Underfloor insulation is a no no, especially in my case where I would have had to rip up 70 year old solid oak wood block floors which are irreplacable today and would cost a fortune to be specially made as replacements.

  • George Dawes

    All it takes is a little push back against these quite frankly draconian measures

    Did anyone vote for them ? Nein !

  • icon

    Analysts Gobsmacked if he was a landlord out here he would be well gobsmacked.
    What difference is it if you have Solar Panels or not or even a roof when Section 21 is gone it’s not your property anymore let the Council’s that causing all this house them.
    The constant attack on Private landlords is Bankrupting London Council’s to tune of £400m debt.
    Brent alone are gone £13’000’000.00 over Budget on temporary accommodation housing the homeless in Hotels B & B style many of whom would have housed by Private landlords in the past at a fraction of costs, so they have spent all this money they don’t have just to despise LL’s and drive him out of Business.
    I have seen many articles on here about vacant properties assuming that they all need renovations but many are already very habitable and owners too scared to let because of the Anti-landlord Government legislation.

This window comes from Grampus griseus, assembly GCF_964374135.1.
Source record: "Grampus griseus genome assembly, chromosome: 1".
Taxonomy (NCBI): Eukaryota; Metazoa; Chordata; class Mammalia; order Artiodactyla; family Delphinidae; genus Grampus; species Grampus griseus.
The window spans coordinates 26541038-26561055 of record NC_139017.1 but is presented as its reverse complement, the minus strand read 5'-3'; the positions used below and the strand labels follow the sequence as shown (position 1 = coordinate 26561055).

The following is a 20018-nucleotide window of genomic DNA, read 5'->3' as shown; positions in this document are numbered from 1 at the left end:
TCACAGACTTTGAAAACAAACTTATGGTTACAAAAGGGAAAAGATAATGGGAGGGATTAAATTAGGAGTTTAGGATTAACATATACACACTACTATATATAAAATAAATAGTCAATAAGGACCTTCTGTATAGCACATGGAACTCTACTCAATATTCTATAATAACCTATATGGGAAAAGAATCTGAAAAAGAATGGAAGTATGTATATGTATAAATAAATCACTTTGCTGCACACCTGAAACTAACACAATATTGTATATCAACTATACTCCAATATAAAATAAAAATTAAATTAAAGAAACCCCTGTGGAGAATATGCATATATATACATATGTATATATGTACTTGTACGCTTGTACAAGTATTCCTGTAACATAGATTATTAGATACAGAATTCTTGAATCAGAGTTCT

I have a house vacant now I won’t be in any hurry to re-let, C/tax or double C/tax on empty property or not (blackmail) because of the nightmare’s of the last episode caused solely by Regulation’s or they wouldn’t have got away with it,
    What is to be expected with the landlords hands tied behind his back.


    I totally agree with the last two paragraphs. I have one property empty at the moment. Empty since June. But I’ve enjoyed the summer. Gone to Majorca and California too. Not worried about it. Too scared to let it. I know if I let anyone back it I’m now virtually guaranteed a legal aid challenge. Always planned to put it on the market next year anyway due to the market. I don’t really care what I get for it sadly. The RRB is not even an option.


    I Love it. Brent brought in article 4 direction and forced landlord’s out of HMOs and have ended up with 13 million over budget.
    They should thank Harrow, if not for them this lot will have bigger debt.

  • icon

    Given the number of s21”s issued since the RRB was announced, this rollback is not a surprise at all 😎 they had little choice other than a scheme to manufacture government ⛺️ tents 😁 or go all Scotland and put in an immediate emergency 🆘 evictions ban 😨.

  • icon

    Penny wise and pound foolish, pence saved on energy bills and many pounds placed on rents

  • Peter Why Do I Bother

    Rental stock down 48% since 2018 tells its own story, suppose we can look at Osborne and Gove for accelerating the exit of landlords.